Live and Outrageous
The hyperbolic title is only half-right. The one-hour video of a live performance by Jaco Pastorius and his Word of Mouth band at the Montreal Jazz Festival in 1982 aired for many years on BET, even before its jazz channel was launched. The video captures a fairly typical show from that group and there is little outrageousness in this performance. No backflips off the bass amp, no slides across the stage, no flamboyant theatrics, save Pastorius’ war paint. The most outrageous aspect might just be the unusual instrumentation of that band, featuring Othello Molineaux on steel drums, Bob (credited as Bobby) Mintzer on bass clarinet and sax, Randy Brecker on trumpet, Peter Erskine on drums and the late Don Alias on congas. The group was a truly unexpected hybrid of big band, bebop, Caribbean and jazz-funk, sort of like Pastorius himself. And they clicked in the service of Pastorius’ interesting compositions and arrangements not only from the Word of Mouth recording but also from his influential debut album. In performance, the band burns in electric hard-bop fashion on “Donna Lee” and gets appropriately funky on “Fannie Mae.”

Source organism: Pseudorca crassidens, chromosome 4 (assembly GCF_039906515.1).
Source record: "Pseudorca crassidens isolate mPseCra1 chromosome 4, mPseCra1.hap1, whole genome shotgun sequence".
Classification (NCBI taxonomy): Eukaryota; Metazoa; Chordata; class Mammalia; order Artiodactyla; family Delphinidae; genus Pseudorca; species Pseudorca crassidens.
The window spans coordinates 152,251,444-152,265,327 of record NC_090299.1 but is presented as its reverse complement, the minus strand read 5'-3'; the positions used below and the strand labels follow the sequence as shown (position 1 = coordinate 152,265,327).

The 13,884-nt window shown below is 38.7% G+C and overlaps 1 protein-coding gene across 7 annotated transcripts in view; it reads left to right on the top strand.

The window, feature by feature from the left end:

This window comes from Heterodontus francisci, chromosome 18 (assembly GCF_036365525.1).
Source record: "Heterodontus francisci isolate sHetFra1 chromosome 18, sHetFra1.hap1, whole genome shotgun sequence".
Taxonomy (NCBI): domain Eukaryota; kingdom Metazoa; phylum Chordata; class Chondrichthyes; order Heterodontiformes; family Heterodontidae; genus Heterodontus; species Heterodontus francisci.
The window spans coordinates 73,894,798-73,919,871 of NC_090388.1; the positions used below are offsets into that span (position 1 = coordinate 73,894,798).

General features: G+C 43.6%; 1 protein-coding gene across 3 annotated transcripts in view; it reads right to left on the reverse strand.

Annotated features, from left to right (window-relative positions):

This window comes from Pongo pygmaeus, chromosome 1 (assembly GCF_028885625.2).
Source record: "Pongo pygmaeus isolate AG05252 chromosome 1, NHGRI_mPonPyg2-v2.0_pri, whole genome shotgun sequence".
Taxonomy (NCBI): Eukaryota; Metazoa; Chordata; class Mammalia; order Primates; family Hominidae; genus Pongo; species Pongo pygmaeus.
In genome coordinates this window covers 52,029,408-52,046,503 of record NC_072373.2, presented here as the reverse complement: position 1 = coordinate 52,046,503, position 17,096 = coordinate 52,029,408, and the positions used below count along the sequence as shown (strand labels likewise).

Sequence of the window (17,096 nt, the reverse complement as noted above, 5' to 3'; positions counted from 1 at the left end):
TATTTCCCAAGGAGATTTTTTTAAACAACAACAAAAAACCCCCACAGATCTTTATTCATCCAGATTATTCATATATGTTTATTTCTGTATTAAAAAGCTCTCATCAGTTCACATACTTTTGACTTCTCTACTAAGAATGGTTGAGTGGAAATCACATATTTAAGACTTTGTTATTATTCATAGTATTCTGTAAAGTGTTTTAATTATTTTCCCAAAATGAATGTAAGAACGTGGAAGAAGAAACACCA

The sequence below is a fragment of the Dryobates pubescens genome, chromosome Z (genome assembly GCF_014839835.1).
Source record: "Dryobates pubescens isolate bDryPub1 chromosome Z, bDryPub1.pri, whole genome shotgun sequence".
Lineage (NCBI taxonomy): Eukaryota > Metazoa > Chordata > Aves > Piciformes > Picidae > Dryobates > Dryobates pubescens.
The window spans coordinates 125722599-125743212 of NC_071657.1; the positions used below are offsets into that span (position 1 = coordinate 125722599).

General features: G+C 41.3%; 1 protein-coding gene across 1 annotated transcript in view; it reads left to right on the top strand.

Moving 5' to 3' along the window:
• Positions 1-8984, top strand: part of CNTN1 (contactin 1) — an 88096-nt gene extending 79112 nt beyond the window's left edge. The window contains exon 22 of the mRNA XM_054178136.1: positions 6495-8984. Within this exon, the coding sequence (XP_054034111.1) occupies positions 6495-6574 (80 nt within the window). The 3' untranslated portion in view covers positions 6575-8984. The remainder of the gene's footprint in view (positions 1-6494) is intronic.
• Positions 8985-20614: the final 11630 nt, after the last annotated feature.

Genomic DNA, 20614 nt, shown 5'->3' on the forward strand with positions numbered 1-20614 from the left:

The press materials proclaim this to be “the first Jaco Pastorius concert to be made available on DVD!” True enough, but Jaco-philes likely already have the concert DVDs of Weather Report from 1978 and of Joni Mitchell’s Shadows and Light, both of which Pastorius dominated in a way that sidemen rarely do. Leading his own band, he was more subdued, or at least he was in Montreal in 1982. In contrast to the bombastic Hendrix-inspired solo spots Pastorius took in those shows, he plays a sublime and somber version of “America the Beautiful” here.
Although its desultory camera work and editing make the video visually dull, the resolution is much sharper than I remember (must have been those early VHS recorders that introduced the grain). Unfortunately, the sound is just as compressed now as then. I never thought I would say that Jaco needed to be turned up, but there it is. There are no extras, other than a song list. This is a no-frills video of a no-frills performance. Ironically, given Pastorius’ legendary flamboyance, that makes it well worth the price.